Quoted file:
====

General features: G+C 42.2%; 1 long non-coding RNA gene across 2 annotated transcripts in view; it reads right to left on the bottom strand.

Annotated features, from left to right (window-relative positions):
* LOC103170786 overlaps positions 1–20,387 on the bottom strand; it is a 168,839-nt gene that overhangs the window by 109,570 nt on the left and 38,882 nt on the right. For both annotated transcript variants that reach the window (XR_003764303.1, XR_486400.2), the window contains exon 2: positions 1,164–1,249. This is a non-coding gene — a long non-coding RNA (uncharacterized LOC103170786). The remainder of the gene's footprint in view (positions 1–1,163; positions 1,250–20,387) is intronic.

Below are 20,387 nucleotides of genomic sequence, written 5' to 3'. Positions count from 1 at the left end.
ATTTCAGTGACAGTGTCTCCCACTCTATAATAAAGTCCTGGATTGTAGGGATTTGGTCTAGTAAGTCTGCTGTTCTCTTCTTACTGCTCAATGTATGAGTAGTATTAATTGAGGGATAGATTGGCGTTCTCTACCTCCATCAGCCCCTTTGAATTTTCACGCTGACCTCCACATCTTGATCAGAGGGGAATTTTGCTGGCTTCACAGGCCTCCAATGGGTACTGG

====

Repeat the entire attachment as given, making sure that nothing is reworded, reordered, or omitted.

General features: G+C 42.2%; 1 long non-coding RNA gene across 2 annotated transcripts in view; it reads right to left on the bottom strand.

Annotated features, from left to right (window-relative positions):
* LOC103170786 overlaps positions 1–20,387 on the bottom strand; it is a 168,839-nt gene that overhangs the window by 109,570 nt on the left and 38,882 nt on the right. For both annotated transcript variants that reach the window (XR_003764303.1, XR_486400.2), the window contains exon 2: positions 1,164–1,249. This is a non-coding gene — a long non-coding RNA (uncharacterized LOC103170786). The remainder of the gene's footprint in view (positions 1–1,163; positions 1,250–20,387) is intronic.

Below are 20,387 nucleotides of genomic sequence, written 5' to 3'. Positions count from 1 at the left end.
ATTTCAGTGACAGTGTCTCCCACTCTATAATAAAGTCCTGGATTGTAGGGATTTGGTCTAGTAAGTCTGCTGTTCTCTTCTTACTGCTCAATGTATGAGTAGTATTAATTGAGGGATAGATTGGCGTTCTCTACCTCCATCAGCCCCTTTGAATTTTCACGCTGACCTCCACATCTTGATCAGAGGGGAATTTTGCTGGCTTCACAGGCCTCCAATGGGTACTGG